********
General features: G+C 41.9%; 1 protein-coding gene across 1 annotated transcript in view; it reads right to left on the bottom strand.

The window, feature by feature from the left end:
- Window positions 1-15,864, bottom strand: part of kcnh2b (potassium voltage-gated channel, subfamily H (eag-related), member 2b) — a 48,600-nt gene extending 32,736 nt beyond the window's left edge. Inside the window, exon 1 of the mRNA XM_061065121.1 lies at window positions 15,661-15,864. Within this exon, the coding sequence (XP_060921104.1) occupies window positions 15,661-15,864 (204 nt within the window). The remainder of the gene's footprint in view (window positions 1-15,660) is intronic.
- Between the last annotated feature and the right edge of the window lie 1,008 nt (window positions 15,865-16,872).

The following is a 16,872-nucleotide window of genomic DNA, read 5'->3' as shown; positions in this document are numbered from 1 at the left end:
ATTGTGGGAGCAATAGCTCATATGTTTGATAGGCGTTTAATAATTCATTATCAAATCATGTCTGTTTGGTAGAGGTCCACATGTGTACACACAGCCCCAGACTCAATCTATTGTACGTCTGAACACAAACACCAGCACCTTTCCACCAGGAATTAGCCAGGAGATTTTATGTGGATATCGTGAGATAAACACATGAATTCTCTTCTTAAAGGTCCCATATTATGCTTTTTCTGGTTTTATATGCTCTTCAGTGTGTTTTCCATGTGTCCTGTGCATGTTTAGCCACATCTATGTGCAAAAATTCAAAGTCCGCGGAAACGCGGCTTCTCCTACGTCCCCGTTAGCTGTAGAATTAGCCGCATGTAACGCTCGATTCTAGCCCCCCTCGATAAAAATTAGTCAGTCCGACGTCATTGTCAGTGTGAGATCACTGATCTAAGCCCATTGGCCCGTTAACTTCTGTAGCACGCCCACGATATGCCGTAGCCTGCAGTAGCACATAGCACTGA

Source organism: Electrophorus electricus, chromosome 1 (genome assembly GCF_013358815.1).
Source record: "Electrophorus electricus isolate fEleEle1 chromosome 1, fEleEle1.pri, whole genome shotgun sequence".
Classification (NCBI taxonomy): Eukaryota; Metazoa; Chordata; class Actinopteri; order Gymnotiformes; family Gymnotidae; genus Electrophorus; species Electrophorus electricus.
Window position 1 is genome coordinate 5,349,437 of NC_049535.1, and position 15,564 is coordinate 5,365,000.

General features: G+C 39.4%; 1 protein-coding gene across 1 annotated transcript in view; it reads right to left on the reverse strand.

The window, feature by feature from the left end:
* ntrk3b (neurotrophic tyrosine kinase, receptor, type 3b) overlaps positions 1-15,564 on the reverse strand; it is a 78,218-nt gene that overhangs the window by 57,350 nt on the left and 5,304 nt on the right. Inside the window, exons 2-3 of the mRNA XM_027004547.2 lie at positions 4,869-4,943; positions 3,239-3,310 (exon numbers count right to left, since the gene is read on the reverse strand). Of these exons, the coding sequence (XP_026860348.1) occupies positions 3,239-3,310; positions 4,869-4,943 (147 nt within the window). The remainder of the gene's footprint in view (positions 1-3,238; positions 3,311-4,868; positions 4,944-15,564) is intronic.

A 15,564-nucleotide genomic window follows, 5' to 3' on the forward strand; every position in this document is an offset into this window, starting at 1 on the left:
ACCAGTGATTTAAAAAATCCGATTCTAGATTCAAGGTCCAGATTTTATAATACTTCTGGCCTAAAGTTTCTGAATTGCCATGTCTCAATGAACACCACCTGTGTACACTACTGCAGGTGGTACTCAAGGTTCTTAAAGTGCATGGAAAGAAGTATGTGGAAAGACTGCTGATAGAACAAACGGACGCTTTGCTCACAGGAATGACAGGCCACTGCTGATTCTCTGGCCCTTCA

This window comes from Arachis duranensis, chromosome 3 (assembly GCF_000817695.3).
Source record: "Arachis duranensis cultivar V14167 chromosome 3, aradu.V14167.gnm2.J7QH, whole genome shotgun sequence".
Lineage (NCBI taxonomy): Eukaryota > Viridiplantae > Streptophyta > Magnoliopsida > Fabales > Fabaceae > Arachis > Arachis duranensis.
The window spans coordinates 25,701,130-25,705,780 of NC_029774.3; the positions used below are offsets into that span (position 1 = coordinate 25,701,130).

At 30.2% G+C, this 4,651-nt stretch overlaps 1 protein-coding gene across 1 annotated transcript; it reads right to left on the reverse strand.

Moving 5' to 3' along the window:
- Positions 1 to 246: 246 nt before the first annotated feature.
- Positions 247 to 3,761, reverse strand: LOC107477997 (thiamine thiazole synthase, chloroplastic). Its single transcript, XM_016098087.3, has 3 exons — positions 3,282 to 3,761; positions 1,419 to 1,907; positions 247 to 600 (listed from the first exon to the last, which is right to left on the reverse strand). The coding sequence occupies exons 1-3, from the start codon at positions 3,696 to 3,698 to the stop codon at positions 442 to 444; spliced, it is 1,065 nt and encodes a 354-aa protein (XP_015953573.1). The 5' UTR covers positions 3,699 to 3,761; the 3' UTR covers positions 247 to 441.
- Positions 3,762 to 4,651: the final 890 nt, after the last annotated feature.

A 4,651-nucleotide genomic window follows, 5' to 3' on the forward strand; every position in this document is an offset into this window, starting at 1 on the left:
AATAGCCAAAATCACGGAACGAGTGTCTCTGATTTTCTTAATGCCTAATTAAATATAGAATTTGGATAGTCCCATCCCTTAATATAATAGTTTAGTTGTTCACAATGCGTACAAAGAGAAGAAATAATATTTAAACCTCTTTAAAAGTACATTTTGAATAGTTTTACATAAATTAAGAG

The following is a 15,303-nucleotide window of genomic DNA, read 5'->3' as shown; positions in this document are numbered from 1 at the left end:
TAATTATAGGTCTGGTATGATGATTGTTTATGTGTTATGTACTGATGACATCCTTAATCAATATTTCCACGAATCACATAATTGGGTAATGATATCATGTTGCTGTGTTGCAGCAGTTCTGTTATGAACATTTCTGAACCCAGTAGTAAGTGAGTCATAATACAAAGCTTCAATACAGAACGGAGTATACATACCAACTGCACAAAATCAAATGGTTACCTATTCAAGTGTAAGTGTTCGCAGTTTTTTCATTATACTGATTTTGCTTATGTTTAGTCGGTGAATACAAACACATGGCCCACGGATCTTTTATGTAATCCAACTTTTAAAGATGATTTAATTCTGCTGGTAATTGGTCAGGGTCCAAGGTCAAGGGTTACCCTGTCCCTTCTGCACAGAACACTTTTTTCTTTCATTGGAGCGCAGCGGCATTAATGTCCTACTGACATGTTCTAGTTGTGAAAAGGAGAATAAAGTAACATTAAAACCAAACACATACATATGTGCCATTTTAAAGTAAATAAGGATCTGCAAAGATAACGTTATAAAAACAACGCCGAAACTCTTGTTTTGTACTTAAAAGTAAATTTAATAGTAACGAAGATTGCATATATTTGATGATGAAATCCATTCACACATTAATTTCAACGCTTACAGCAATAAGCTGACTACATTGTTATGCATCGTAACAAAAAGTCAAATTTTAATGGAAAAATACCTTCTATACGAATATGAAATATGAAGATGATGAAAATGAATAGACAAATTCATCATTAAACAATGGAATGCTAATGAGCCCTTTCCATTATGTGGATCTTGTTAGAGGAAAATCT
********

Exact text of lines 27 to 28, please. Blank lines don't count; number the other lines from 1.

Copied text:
The following is a 15,303-nucleotide window of genomic DNA, read 5'->3' as shown; positions in this document are numbered from 1 at the left end:
TAATTATAGGTCTGGTATGATGATTGTTTATGTGTTATGTACTGATGACATCCTTAATCAATATTTCCACGAATCACATAATTGGGTAATGATATCATGTTGCTGTGTTGCAGCAGTTCTGTTATGAACATTTCTGAACCCAGTAGTAAGTGAGTCATAATACAAAGCTTCAATACAGAACGGAGTATACATACCAACTGCACAAAATCAAATGGTTACCTATTCAAGTGTAAGTGTTCGCAGTTTTTTCATTATACTGATTTTGCTTATGTTTAGTCGGTGAATACAAACACATGGCCCACGGATCTTTTATGTAATCCAACTTTTAAAGATGATTTAATTCTGCTGGTAATTGGTCAGGGTCCAAGGTCAAGGGTTACCCTGTCCCTTCTGCACAGAACACTTTTTTCTTTCATTGGAGCGCAGCGGCATTAATGTCCTACTGACATGTTCTAGTTGTGAAAAGGAGAATAAAGTAACATTAAAACCAAACACATACATATGTGCCATTTTAAAGTAAATAAGGATCTGCAAAGATAACGTTATAAAAACAACGCCGAAACTCTTGTTTTGTACTTAAAAGTAAATTTAATAGTAACGAAGATTGCATATATTTGATGATGAAATCCATTCACACATTAATTTCAACGCTTACAGCAATAAGCTGACTACATTGTTATGCATCGTAACAAAAAGTCAAATTTTAATGGAAAAATACCTTCTATACGAATATGAAATATGAAGATGATGAAAATGAATAGACAAATTCATCATTAAACAATGGAATGCTAATGAGCCCTTTCCATTATGTGGATCTTGTTAGAGGAAAATCT